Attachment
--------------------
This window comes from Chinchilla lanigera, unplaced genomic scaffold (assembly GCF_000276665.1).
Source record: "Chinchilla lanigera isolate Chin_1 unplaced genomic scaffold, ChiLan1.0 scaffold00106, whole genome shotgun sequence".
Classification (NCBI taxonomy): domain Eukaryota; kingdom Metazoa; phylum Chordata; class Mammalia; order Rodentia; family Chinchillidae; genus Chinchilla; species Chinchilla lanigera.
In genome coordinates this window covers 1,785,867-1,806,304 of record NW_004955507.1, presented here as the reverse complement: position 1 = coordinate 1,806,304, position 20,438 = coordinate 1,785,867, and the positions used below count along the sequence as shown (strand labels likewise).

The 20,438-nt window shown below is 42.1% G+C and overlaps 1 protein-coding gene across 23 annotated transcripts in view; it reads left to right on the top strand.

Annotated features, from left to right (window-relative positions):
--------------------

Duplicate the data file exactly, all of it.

This window comes from Chinchilla lanigera, unplaced genomic scaffold (assembly GCF_000276665.1).
Source record: "Chinchilla lanigera isolate Chin_1 unplaced genomic scaffold, ChiLan1.0 scaffold00106, whole genome shotgun sequence".
Classification (NCBI taxonomy): domain Eukaryota; kingdom Metazoa; phylum Chordata; class Mammalia; order Rodentia; family Chinchillidae; genus Chinchilla; species Chinchilla lanigera.
In genome coordinates this window covers 1,785,867-1,806,304 of record NW_004955507.1, presented here as the reverse complement: position 1 = coordinate 1,806,304, position 20,438 = coordinate 1,785,867, and the positions used below count along the sequence as shown (strand labels likewise).

The 20,438-nt window shown below is 42.1% G+C and overlaps 1 protein-coding gene across 23 annotated transcripts in view; it reads left to right on the top strand.

Annotated features, from left to right (window-relative positions):